My colleagues and I cannot accept that, because we were told that the criminal justice review would be fully implemented. That is why we have sought new legislation to implement it properly. In particular, we were given a commitment that there would be—I quote from a Government source—a
That is quite specific, but the Bill does not implement that commitment. Nor, as a result, does it properly implement the criminal justice review. Instead, clause 5 provides only that the director shall refer any matter that
''appears to the Director to indicate''
that a police officer may have committed a criminal or disciplinary offence. So, if a matter does not appear to him to indicate police wrongdoing, he is under no duty to refer it to the police ombudsman.
In those circumstances, the director would decide whether an allegation lacked credibility and should not be referred to the police ombudsman. That is patently wrong. It is not for the DPP to investigate allegations of police wrongdoing; that is the job of the police ombudsman. Accordingly, the ombudsman should decide whether such allegations are credible. In a sense, that answers the questions raised by the right hon. Member for Upper Bann (Mr. Trimble). The ombudsman has the remit under statute to determine whether an allegation is frivolous or serious; it should be self-evident that that is not a matter for the DPP.
As to the burden that the arrangements would impose on the ombudsman, that is a theoretical matter. There is no evidence that the ombudsman would have to investigate a huge, overwhelming number of the allegations made to the DPP's office. After all, the holder of the ombudsman's office—it is a lady at the moment—must decide whether an allegation is frivolous or serious. An assessment of frivolity—that is a strange word to use in this context; perhaps I should say frivolousness—would wipe out many allegations, but some serious ones would be left.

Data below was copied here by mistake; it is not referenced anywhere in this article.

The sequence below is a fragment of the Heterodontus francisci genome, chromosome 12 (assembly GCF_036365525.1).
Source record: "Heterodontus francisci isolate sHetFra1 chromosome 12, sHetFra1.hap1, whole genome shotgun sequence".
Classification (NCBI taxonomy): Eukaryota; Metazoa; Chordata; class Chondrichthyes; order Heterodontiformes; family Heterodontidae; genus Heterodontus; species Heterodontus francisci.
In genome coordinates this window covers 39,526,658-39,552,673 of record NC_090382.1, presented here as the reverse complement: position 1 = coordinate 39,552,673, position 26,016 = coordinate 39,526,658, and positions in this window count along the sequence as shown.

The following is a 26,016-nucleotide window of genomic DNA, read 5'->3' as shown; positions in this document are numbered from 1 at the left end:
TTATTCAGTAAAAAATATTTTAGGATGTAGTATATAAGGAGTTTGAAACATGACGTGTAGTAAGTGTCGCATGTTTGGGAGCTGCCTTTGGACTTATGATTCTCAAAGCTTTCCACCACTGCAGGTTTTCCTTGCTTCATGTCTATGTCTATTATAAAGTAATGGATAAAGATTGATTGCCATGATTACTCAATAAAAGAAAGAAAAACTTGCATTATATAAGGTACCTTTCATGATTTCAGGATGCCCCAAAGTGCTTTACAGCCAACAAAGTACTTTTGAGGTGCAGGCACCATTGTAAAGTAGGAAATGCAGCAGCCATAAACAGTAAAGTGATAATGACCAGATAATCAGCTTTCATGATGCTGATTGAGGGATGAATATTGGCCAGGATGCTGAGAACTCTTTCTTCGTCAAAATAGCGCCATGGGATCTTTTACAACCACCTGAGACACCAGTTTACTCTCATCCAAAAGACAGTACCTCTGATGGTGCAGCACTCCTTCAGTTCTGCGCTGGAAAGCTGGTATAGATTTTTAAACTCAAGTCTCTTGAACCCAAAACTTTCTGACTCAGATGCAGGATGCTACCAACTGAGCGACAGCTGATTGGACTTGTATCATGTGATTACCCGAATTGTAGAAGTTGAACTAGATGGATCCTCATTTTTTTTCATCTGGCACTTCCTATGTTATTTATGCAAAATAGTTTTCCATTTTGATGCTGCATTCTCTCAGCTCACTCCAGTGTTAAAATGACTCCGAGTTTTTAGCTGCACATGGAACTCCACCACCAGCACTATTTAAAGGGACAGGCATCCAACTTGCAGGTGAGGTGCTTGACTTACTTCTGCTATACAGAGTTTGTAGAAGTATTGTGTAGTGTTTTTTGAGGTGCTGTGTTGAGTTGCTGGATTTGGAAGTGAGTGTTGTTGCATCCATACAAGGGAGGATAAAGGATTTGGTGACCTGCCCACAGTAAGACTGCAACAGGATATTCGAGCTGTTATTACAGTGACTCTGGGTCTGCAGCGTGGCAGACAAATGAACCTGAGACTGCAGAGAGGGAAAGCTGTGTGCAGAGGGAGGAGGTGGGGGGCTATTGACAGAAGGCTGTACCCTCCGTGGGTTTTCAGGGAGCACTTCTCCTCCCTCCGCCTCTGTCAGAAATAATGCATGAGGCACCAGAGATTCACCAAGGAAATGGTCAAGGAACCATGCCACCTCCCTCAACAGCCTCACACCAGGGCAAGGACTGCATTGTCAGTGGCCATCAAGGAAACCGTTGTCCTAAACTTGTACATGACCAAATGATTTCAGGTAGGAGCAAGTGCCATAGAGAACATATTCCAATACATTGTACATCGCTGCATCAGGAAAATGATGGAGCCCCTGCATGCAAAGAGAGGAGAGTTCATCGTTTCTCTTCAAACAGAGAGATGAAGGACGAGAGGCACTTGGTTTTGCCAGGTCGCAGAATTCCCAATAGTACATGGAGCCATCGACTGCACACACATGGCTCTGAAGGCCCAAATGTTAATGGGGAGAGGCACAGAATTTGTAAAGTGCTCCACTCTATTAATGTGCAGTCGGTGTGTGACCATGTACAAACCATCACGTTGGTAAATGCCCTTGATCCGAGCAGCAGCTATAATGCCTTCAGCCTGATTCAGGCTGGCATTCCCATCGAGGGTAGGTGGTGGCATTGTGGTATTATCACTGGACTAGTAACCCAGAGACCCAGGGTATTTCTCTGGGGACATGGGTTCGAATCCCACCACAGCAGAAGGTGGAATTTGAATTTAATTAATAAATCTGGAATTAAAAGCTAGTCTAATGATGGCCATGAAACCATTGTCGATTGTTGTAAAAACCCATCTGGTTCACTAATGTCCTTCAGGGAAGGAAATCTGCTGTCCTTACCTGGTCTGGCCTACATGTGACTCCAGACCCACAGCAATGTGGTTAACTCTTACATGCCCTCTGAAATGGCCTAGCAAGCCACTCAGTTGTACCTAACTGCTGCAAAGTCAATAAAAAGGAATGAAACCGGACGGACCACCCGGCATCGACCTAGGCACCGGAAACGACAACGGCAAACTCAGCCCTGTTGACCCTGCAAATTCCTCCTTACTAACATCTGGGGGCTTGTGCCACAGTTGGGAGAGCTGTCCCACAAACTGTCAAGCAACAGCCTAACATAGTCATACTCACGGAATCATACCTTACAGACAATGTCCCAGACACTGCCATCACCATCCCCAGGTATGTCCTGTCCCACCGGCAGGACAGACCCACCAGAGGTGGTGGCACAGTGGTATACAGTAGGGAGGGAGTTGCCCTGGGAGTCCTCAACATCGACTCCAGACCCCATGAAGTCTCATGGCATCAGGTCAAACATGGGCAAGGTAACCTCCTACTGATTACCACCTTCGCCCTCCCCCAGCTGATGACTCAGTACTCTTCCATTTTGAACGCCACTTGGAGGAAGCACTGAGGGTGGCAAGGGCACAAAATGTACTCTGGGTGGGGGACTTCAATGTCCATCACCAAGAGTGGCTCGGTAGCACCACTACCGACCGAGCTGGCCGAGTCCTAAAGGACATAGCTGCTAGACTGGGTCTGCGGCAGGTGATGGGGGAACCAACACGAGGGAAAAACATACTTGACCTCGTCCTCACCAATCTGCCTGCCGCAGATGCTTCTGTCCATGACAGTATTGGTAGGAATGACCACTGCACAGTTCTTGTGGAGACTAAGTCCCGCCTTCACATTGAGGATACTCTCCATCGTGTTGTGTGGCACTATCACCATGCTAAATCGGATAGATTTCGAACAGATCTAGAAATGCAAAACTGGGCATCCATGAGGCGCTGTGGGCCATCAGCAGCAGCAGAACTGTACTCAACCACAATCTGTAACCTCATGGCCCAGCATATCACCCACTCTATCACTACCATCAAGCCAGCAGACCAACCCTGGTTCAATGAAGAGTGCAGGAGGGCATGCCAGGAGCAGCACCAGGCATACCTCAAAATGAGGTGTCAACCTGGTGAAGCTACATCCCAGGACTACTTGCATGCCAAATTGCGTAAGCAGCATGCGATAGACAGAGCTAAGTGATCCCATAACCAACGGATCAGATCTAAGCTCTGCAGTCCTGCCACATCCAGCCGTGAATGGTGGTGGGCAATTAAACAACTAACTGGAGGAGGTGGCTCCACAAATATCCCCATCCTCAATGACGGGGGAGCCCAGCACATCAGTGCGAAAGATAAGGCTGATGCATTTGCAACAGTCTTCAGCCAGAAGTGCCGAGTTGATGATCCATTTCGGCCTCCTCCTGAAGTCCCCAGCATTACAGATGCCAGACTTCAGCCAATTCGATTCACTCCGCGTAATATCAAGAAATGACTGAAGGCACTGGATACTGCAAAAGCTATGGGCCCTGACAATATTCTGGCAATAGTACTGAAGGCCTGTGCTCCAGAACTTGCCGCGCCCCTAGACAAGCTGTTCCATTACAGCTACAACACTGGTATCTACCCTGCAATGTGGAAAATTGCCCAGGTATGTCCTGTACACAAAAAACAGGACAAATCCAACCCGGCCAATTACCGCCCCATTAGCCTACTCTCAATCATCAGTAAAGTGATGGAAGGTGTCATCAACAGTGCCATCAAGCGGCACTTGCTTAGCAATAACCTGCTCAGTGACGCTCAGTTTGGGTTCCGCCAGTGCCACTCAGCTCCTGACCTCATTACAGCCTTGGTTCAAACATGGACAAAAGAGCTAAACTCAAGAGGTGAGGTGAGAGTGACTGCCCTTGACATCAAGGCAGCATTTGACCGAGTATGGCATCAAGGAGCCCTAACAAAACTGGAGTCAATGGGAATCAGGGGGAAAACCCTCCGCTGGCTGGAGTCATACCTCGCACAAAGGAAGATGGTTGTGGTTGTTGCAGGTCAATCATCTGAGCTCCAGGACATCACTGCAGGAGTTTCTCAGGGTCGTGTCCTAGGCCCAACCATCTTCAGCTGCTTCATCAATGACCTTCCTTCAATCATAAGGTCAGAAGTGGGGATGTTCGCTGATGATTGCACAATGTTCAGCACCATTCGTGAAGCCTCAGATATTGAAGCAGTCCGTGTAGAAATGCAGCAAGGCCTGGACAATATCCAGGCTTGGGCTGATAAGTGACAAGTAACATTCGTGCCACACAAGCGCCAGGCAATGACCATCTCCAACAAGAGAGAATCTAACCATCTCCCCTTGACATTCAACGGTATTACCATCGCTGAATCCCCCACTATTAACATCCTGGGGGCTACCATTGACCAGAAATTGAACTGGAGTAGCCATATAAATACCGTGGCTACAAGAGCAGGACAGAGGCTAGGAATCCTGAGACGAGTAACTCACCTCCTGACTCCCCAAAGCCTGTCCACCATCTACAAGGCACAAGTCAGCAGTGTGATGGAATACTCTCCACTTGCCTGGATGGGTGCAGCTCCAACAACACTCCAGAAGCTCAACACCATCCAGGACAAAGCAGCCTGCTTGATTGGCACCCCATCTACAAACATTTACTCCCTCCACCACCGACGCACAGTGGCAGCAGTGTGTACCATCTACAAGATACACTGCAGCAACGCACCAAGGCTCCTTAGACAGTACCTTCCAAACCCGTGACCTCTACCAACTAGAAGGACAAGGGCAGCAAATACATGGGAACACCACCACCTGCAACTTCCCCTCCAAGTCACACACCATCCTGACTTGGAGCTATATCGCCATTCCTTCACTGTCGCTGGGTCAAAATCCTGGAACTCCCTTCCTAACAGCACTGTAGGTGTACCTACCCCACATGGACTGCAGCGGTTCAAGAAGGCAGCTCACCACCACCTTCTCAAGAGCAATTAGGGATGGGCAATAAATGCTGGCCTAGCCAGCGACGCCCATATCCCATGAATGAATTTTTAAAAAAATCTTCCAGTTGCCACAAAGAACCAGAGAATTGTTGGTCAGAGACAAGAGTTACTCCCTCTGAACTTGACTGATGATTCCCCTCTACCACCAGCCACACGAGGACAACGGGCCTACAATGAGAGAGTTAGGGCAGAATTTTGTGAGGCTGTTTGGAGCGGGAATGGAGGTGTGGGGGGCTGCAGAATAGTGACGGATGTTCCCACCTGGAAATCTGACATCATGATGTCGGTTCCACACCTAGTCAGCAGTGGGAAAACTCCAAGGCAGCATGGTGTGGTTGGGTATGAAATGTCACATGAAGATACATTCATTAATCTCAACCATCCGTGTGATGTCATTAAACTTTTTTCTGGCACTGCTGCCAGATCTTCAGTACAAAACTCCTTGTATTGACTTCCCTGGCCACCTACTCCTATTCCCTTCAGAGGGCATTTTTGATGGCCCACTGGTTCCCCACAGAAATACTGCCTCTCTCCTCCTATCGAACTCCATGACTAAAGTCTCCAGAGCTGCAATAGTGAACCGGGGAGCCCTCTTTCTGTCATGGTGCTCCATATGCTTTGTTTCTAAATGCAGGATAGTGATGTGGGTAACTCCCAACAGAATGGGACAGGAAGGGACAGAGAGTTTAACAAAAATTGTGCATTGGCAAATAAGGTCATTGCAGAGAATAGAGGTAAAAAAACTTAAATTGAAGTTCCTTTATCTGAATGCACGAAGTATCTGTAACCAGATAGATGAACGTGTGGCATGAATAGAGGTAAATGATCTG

The police ombudsman should have the right at least to know about every allegation of police wrongdoing, whether the DPP believes it or not. She has the right to know not least so that she can fulfil her statutory obligation to prepare and give statistical evidence on the number of allegations. It should be left to her to decide whether to investigate them.
That is not to say that proposed new section 55(4A), as inserted by clause 5, should be scrapped. It is right that the director should be under an obligation to refer all cases of suspected police malpractice. Indeed, the Government committed themselves to as much in the updated criminal justice implementation plan, which refers to a